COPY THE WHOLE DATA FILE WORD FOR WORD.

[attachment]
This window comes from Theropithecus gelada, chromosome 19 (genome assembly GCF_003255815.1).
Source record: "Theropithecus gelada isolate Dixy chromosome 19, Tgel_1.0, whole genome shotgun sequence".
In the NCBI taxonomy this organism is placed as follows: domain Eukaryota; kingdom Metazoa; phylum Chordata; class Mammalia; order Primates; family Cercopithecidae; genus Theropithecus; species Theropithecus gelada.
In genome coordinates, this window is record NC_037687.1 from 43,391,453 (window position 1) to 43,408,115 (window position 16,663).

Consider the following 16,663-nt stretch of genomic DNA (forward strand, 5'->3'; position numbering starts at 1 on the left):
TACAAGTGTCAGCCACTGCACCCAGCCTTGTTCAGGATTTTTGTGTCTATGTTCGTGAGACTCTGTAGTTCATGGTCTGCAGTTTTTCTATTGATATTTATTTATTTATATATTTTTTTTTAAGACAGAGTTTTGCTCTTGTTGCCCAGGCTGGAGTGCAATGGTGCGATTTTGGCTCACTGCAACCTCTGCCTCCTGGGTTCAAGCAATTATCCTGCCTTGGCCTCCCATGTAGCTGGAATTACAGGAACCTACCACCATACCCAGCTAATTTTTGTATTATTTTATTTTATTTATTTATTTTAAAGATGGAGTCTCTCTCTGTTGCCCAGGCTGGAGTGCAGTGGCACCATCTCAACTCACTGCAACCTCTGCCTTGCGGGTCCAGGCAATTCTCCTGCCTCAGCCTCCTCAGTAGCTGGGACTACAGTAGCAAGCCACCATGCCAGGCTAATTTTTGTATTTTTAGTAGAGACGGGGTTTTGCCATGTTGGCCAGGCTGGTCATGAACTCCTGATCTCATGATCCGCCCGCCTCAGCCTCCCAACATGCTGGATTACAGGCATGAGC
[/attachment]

This window comes from Theropithecus gelada, chromosome 19 (genome assembly GCF_003255815.1).
Source record: "Theropithecus gelada isolate Dixy chromosome 19, Tgel_1.0, whole genome shotgun sequence".
In the NCBI taxonomy this organism is placed as follows: domain Eukaryota; kingdom Metazoa; phylum Chordata; class Mammalia; order Primates; family Cercopithecidae; genus Theropithecus; species Theropithecus gelada.
In genome coordinates, this window is record NC_037687.1 from 43,391,453 (window position 1) to 43,408,115 (window position 16,663).

Consider the following 16,663-nt stretch of genomic DNA (forward strand, 5'->3'; position numbering starts at 1 on the left):
TACAAGTGTCAGCCACTGCACCCAGCCTTGTTCAGGATTTTTGTGTCTATGTTCGTGAGACTCTGTAGTTCATGGTCTGCAGTTTTTCTATTGATATTTATTTATTTATATATTTTTTTTTAAGACAGAGTTTTGCTCTTGTTGCCCAGGCTGGAGTGCAATGGTGCGATTTTGGCTCACTGCAACCTCTGCCTCCTGGGTTCAAGCAATTATCCTGCCTTGGCCTCCCATGTAGCTGGAATTACAGGAACCTACCACCATACCCAGCTAATTTTTGTATTATTTTATTTTATTTATTTATTTTAAAGATGGAGTCTCTCTCTGTTGCCCAGGCTGGAGTGCAGTGGCACCATCTCAACTCACTGCAACCTCTGCCTTGCGGGTCCAGGCAATTCTCCTGCCTCAGCCTCCTCAGTAGCTGGGACTACAGTAGCAAGCCACCATGCCAGGCTAATTTTTGTATTTTTAGTAGAGACGGGGTTTTGCCATGTTGGCCAGGCTGGTCATGAACTCCTGATCTCATGATCCGCCCGCCTCAGCCTCCCAACATGCTGGATTACAGGCATGAGC